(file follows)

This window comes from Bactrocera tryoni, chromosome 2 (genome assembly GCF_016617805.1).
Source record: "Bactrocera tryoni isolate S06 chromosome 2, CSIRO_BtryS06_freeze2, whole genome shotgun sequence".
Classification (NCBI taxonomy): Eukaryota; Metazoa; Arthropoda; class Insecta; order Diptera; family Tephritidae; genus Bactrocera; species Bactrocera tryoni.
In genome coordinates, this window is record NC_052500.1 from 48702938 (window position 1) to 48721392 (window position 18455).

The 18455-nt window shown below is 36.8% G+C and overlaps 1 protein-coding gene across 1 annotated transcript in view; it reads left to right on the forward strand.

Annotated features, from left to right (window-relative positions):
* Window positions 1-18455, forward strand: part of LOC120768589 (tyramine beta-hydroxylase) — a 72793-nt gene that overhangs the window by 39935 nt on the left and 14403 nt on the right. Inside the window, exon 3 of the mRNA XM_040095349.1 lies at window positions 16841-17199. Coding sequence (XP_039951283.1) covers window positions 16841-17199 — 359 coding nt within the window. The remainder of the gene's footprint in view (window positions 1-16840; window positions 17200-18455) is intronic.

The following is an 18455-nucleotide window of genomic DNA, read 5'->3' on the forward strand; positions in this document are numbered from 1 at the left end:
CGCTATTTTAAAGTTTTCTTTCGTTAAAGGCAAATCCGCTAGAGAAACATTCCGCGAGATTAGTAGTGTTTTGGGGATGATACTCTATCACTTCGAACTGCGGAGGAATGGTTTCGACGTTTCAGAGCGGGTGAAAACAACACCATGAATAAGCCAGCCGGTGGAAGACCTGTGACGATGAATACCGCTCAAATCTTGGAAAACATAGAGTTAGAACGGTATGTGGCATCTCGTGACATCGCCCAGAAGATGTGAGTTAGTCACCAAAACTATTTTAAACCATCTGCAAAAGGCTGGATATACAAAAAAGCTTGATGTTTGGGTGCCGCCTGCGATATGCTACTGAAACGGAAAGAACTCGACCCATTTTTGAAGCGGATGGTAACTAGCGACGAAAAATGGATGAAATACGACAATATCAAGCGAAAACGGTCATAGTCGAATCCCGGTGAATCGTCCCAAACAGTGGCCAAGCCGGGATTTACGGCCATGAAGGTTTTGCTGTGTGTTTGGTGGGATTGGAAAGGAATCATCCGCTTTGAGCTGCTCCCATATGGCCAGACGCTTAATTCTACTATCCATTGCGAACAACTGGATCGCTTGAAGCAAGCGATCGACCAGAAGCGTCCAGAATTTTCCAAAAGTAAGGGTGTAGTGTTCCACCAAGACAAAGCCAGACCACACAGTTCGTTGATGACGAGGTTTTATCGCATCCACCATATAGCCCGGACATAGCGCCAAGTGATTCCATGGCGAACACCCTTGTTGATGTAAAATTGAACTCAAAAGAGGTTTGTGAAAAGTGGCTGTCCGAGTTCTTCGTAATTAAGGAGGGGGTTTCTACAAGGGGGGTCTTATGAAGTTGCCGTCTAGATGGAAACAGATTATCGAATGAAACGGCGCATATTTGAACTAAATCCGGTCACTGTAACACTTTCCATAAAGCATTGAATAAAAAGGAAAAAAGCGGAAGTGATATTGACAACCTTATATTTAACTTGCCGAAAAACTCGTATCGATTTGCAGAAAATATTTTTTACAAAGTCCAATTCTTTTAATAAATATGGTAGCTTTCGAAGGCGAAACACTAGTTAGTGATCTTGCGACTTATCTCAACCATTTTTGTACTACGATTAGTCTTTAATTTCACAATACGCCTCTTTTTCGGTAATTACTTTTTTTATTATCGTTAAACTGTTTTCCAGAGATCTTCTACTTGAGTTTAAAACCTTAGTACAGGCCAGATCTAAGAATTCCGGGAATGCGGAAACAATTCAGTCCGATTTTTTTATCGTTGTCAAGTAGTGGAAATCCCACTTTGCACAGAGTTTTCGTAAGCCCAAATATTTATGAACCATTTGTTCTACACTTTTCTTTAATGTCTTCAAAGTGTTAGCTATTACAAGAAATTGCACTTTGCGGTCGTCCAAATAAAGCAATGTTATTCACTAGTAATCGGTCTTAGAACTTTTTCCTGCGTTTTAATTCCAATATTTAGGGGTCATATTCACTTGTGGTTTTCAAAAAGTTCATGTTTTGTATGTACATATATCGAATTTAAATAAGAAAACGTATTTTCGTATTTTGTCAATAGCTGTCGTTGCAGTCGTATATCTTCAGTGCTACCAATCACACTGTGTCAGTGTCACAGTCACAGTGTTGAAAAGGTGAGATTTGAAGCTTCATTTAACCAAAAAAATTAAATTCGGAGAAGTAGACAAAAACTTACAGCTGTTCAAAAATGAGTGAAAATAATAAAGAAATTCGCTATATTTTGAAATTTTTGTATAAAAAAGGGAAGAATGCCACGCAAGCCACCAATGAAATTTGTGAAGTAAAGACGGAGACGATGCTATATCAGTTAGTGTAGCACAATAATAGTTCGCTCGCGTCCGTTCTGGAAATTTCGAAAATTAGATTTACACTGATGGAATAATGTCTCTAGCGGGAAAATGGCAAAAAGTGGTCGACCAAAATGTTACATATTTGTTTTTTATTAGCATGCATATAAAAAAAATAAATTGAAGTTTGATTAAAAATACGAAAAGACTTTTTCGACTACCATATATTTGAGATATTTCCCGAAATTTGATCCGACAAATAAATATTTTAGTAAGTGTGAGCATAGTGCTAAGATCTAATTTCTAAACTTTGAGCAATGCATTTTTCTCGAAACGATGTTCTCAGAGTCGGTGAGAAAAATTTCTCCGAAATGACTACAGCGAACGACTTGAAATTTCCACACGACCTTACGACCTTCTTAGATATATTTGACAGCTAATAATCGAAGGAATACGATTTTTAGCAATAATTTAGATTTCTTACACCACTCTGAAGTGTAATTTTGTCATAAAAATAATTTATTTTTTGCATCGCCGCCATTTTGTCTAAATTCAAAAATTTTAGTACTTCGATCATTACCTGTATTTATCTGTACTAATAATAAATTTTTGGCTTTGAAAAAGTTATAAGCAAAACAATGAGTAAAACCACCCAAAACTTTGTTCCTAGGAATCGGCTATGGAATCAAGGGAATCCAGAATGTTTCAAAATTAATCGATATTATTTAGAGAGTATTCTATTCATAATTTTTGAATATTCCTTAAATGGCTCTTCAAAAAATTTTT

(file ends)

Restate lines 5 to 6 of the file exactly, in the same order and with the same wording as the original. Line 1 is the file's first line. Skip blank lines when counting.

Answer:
The 18455-nt window shown below is 36.8% G+C and overlaps 1 protein-coding gene across 1 annotated transcript in view; it reads left to right on the forward strand.

Annotated features, from left to right (window-relative positions):